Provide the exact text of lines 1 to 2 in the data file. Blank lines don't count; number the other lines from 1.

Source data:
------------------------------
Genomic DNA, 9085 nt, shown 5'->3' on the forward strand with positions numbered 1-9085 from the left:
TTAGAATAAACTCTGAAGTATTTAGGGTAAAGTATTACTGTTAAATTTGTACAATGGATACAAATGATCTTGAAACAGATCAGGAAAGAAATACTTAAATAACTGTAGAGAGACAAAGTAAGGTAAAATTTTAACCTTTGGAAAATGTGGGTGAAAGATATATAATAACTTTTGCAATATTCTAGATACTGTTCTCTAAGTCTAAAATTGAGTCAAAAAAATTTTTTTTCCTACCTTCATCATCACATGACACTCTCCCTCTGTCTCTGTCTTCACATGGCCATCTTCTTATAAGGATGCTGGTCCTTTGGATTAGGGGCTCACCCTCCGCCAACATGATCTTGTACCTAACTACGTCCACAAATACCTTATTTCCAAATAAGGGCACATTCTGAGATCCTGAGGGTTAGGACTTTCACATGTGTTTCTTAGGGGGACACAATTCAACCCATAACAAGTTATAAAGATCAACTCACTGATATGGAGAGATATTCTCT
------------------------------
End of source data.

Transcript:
Genomic DNA, 9085 nt, shown 5'->3' on the forward strand with positions numbered 1-9085 from the left:
TTAGAATAAACTCTGAAGTATTTAGGGTAAAGTATTACTGTTAAATTTGTACAATGGATACAAATGATCTTGAAACAGATCAGGAAAGAAATACTTAAATAACTGTAGAGAGACAAAGTAAGGTAAAATTTTAACCTTTGGAAAATGTGGGTGAAAGATATATAATAACTTTTGCAATATTCTAGATACTGTTCTCTAAGTCTAAAATTGAGTCAAAAAAATTTTTTTTCCTACCTTCATCATCACATGACACTCTCCCTCTGTCTCTGTCTTCACATGGCCATCTTCTTATAAGGATGCTGGTCCTTTGGATTAGGGGCTCACCCTCCGCCAACATGATCTTGTACCTAACTACGTCCACAAATACCTTATTTCCAAATAAGGGCACATTCTGAGATCCTGAGGGTTAGGACTTTCACATGTGTTTCTTAGGGGGACACAATTCAACCCATAACAAGTTATAAAGATCAACTCACTGATATGGAGAGATATTCTCT